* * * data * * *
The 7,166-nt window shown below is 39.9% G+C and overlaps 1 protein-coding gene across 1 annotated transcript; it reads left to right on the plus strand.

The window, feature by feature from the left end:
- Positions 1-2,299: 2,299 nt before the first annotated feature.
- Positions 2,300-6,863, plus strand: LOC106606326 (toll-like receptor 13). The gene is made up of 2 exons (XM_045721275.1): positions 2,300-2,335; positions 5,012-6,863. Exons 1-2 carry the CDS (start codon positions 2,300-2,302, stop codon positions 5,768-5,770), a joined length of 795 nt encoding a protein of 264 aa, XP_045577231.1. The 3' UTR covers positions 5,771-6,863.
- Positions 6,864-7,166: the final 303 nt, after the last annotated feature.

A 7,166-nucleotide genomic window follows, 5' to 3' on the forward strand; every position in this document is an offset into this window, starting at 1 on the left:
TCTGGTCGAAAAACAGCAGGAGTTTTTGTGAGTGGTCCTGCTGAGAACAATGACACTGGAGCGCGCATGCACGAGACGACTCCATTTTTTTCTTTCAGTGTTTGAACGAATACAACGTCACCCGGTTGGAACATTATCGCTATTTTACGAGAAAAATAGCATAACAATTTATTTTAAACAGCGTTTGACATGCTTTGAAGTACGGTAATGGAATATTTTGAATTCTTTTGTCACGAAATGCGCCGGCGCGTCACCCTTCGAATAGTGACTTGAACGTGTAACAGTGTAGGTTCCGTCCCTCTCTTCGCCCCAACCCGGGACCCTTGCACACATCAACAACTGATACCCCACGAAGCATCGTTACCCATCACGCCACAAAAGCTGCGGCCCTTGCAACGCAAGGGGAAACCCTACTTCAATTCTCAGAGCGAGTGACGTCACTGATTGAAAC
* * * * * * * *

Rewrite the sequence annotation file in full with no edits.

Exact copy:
The 7,166-nt window shown below is 39.9% G+C and overlaps 1 protein-coding gene across 1 annotated transcript; it reads left to right on the plus strand.

The window, feature by feature from the left end:
- Positions 1-2,299: 2,299 nt before the first annotated feature.
- Positions 2,300-6,863, plus strand: LOC106606326 (toll-like receptor 13). The gene is made up of 2 exons (XM_045721275.1): positions 2,300-2,335; positions 5,012-6,863. Exons 1-2 carry the CDS (start codon positions 2,300-2,302, stop codon positions 5,768-5,770), a joined length of 795 nt encoding a protein of 264 aa, XP_045577231.1. The 3' UTR covers positions 5,771-6,863.
- Positions 6,864-7,166: the final 303 nt, after the last annotated feature.

A 7,166-nucleotide genomic window follows, 5' to 3' on the forward strand; every position in this document is an offset into this window, starting at 1 on the left:
TCTGGTCGAAAAACAGCAGGAGTTTTTGTGAGTGGTCCTGCTGAGAACAATGACACTGGAGCGCGCATGCACGAGACGACTCCATTTTTTTCTTTCAGTGTTTGAACGAATACAACGTCACCCGGTTGGAACATTATCGCTATTTTACGAGAAAAATAGCATAACAATTTATTTTAAACAGCGTTTGACATGCTTTGAAGTACGGTAATGGAATATTTTGAATTCTTTTGTCACGAAATGCGCCGGCGCGTCACCCTTCGAATAGTGACTTGAACGTGTAACAGTGTAGGTTCCGTCCCTCTCTTCGCCCCAACCCGGGACCCTTGCACACATCAACAACTGATACCCCACGAAGCATCGTTACCCATCACGCCACAAAAGCTGCGGCCCTTGCAACGCAAGGGGAAACCCTACTTCAATTCTCAGAGCGAGTGACGTCACTGATTGAAAC